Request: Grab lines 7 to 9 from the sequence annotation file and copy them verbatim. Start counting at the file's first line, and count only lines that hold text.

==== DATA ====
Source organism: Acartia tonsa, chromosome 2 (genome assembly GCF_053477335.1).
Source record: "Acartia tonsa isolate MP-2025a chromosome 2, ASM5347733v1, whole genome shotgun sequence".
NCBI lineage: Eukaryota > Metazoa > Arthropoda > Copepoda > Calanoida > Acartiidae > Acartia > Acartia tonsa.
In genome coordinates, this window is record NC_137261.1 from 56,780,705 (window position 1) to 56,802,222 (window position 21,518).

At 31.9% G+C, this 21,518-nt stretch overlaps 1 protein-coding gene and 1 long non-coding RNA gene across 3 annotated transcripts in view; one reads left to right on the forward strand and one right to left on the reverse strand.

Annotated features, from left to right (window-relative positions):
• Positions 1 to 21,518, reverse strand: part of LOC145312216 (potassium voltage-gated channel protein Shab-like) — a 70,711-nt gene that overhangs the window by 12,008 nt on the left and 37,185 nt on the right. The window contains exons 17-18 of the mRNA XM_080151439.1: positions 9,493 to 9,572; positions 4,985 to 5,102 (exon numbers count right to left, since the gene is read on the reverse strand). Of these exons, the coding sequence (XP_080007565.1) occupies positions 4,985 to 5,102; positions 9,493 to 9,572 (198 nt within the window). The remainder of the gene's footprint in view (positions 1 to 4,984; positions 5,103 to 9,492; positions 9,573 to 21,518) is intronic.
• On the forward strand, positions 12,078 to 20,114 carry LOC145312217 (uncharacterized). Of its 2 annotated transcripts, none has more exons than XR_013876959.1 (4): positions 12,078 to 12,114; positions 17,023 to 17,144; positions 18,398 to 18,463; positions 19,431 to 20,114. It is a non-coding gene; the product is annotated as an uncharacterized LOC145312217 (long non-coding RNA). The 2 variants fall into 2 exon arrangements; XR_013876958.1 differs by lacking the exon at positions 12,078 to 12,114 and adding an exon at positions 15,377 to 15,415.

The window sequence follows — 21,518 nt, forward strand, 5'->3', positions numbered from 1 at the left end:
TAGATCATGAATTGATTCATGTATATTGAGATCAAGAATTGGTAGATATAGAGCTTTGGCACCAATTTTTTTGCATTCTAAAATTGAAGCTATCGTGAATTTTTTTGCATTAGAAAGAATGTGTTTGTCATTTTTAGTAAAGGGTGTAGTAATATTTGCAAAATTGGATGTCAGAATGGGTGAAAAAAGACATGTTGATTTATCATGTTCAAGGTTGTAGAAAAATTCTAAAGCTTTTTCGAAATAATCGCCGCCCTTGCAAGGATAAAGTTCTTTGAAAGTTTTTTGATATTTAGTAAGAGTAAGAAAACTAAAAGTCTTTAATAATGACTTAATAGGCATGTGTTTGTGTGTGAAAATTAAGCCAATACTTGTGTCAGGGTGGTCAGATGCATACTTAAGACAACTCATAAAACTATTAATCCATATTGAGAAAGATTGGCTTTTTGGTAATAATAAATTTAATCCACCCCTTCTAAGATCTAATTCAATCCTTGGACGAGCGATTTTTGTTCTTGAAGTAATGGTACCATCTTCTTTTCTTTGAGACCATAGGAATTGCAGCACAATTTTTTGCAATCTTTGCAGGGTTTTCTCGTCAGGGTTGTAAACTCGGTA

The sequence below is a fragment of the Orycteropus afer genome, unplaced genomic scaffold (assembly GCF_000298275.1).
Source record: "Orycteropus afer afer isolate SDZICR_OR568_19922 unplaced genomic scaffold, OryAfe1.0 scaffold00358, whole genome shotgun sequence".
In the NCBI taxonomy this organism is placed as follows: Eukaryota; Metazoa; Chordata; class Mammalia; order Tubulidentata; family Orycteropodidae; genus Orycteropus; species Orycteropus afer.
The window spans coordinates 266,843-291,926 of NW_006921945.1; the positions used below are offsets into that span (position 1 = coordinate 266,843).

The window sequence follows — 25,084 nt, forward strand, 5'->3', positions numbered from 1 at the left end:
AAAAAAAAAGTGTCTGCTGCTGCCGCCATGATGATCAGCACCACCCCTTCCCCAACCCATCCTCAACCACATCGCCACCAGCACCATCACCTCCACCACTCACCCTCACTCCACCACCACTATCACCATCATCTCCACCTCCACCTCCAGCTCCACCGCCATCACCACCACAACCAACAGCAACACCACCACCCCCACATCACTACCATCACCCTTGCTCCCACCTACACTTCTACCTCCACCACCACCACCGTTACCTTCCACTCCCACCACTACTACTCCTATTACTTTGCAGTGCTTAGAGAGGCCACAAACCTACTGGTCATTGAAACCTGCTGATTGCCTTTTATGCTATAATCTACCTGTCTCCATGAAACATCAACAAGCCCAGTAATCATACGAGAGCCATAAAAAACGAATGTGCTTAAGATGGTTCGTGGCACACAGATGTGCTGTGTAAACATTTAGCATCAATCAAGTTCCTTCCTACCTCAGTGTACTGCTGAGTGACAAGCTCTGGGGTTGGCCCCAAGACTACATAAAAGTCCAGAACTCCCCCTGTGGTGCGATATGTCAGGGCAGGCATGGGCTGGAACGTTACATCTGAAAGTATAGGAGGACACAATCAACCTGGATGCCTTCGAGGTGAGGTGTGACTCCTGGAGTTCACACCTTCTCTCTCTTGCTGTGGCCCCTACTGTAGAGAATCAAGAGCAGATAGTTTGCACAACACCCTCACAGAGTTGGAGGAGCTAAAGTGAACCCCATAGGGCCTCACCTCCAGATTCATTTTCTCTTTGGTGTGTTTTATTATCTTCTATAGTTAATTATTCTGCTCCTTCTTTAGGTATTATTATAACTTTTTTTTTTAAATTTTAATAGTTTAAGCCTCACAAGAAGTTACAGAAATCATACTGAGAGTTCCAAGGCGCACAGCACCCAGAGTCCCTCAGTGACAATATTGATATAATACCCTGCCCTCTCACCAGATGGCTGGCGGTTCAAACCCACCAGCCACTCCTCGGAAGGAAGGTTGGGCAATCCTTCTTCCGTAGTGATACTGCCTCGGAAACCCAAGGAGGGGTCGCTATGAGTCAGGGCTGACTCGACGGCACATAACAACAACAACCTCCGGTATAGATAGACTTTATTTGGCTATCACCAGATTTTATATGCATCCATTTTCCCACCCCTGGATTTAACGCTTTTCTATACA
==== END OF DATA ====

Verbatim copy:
• Positions 1 to 21,518, reverse strand: part of LOC145312216 (potassium voltage-gated channel protein Shab-like) — a 70,711-nt gene that overhangs the window by 12,008 nt on the left and 37,185 nt on the right. The window contains exons 17-18 of the mRNA XM_080151439.1: positions 9,493 to 9,572; positions 4,985 to 5,102 (exon numbers count right to left, since the gene is read on the reverse strand). Of these exons, the coding sequence (XP_080007565.1) occupies positions 4,985 to 5,102; positions 9,493 to 9,572 (198 nt within the window). The remainder of the gene's footprint in view (positions 1 to 4,984; positions 5,103 to 9,492; positions 9,573 to 21,518) is intronic.
• On the forward strand, positions 12,078 to 20,114 carry LOC145312217 (uncharacterized). Of its 2 annotated transcripts, none has more exons than XR_013876959.1 (4): positions 12,078 to 12,114; positions 17,023 to 17,144; positions 18,398 to 18,463; positions 19,431 to 20,114. It is a non-coding gene; the product is annotated as an uncharacterized LOC145312217 (long non-coding RNA). The 2 variants fall into 2 exon arrangements; XR_013876958.1 differs by lacking the exon at positions 12,078 to 12,114 and adding an exon at positions 15,377 to 15,415.

The window sequence follows — 21,518 nt, forward strand, 5'->3', positions numbered from 1 at the left end: